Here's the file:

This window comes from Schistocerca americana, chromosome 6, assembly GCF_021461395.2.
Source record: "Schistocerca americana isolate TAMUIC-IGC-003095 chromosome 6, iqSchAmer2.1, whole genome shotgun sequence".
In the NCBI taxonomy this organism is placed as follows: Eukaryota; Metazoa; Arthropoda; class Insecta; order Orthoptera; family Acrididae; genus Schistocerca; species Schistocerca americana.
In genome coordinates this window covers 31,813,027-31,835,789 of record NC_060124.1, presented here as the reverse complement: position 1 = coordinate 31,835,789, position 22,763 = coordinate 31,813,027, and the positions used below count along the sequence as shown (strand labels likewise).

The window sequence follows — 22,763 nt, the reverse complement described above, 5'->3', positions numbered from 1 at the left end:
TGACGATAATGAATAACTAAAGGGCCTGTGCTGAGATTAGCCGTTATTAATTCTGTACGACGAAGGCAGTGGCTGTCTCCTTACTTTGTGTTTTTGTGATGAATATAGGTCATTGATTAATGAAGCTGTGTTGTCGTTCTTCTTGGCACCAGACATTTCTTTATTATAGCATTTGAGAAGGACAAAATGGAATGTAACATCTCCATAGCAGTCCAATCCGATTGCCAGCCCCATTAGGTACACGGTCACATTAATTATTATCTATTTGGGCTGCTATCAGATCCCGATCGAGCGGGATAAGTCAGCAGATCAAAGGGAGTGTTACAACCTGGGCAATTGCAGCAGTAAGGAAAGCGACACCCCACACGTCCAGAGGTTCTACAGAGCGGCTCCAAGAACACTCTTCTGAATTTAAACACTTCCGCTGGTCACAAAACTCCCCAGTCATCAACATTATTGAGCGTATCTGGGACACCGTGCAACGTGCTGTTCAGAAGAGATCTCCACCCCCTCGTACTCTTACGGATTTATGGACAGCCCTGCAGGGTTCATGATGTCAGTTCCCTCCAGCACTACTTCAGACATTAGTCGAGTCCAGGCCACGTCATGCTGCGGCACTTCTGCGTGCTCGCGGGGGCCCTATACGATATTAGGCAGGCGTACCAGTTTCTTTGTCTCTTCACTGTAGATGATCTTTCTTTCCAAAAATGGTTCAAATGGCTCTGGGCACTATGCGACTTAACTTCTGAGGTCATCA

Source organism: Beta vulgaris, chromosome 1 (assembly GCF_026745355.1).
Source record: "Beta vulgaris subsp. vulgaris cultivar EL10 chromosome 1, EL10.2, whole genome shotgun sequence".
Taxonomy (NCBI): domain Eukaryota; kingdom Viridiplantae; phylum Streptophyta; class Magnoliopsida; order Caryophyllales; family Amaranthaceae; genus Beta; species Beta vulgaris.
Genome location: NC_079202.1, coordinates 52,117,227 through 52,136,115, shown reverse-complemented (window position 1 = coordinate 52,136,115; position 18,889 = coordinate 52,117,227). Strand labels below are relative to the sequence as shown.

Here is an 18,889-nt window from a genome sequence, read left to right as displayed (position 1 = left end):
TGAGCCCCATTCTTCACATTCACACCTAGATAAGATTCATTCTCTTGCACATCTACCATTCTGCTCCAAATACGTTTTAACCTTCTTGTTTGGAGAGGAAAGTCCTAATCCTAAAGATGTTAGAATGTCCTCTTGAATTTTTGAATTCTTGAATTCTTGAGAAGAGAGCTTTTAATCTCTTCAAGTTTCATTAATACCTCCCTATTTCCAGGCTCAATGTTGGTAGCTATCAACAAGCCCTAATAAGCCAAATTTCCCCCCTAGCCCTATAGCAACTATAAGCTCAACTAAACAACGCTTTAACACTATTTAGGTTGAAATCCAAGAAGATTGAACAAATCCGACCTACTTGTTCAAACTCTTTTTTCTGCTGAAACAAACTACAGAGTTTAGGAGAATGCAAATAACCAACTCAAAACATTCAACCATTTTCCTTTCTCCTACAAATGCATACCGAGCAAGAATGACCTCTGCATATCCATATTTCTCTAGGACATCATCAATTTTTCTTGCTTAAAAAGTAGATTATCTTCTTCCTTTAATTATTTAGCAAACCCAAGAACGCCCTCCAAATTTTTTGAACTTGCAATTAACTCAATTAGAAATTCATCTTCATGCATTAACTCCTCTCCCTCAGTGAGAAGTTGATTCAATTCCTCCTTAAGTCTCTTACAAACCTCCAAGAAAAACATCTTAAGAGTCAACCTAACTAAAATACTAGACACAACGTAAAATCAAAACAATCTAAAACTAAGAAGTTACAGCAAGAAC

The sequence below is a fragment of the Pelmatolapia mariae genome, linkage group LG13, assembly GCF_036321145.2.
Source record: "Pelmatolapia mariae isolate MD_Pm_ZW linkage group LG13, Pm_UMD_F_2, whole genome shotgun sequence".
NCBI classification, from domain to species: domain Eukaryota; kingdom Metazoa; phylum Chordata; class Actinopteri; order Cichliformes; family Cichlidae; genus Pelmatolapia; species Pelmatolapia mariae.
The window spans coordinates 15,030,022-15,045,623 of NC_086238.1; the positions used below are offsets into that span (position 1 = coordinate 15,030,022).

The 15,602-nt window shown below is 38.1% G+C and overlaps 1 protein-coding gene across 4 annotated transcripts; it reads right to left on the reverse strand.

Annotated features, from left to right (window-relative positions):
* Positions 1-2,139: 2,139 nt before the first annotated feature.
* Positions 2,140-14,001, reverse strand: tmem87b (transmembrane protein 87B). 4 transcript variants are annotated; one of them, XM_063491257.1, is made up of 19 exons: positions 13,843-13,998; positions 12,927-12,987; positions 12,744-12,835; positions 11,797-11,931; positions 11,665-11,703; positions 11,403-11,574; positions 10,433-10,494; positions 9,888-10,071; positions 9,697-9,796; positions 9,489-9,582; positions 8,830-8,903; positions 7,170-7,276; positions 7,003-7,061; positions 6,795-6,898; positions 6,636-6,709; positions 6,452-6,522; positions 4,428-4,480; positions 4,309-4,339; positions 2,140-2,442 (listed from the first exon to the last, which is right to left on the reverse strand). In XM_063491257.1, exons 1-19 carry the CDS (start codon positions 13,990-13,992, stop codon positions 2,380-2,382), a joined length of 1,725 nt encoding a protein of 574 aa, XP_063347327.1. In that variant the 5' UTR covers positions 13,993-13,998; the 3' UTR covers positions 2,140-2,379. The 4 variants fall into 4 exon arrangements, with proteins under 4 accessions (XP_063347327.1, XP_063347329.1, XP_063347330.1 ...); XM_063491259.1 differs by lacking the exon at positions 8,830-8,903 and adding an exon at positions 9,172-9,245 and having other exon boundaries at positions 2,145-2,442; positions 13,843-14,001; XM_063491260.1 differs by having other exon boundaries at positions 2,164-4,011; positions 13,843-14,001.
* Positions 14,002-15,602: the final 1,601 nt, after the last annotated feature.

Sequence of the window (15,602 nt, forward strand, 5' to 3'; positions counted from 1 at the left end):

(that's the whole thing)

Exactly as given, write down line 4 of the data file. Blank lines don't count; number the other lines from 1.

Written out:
In genome coordinates this window covers 31,813,027-31,835,789 of record NC_060124.1, presented here as the reverse complement: position 1 = coordinate 31,835,789, position 22,763 = coordinate 31,813,027, and the positions used below count along the sequence as shown (strand labels likewise).